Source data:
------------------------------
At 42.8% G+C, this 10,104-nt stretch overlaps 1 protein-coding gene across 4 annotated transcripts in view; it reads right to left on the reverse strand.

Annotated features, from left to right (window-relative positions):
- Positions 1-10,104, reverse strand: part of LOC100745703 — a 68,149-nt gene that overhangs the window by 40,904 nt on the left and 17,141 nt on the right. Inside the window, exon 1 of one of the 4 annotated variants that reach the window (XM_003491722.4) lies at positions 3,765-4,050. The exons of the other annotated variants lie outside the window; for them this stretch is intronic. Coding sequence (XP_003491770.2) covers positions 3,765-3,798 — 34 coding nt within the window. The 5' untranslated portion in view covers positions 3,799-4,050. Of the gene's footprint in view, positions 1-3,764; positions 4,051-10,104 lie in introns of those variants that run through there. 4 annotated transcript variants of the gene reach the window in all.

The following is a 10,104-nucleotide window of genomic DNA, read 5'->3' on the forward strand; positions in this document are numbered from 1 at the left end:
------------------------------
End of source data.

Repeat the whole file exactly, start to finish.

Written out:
At 42.8% G+C, this 10,104-nt stretch overlaps 1 protein-coding gene across 4 annotated transcripts in view; it reads right to left on the reverse strand.

Annotated features, from left to right (window-relative positions):
- Positions 1-10,104, reverse strand: part of LOC100745703 — a 68,149-nt gene that overhangs the window by 40,904 nt on the left and 17,141 nt on the right. Inside the window, exon 1 of one of the 4 annotated variants that reach the window (XM_003491722.4) lies at positions 3,765-4,050. The exons of the other annotated variants lie outside the window; for them this stretch is intronic. Coding sequence (XP_003491770.2) covers positions 3,765-3,798 — 34 coding nt within the window. The 5' untranslated portion in view covers positions 3,799-4,050. Of the gene's footprint in view, positions 1-3,764; positions 4,051-10,104 lie in introns of those variants that run through there. 4 annotated transcript variants of the gene reach the window in all.

The following is a 10,104-nucleotide window of genomic DNA, read 5'->3' on the forward strand; positions in this document are numbered from 1 at the left end: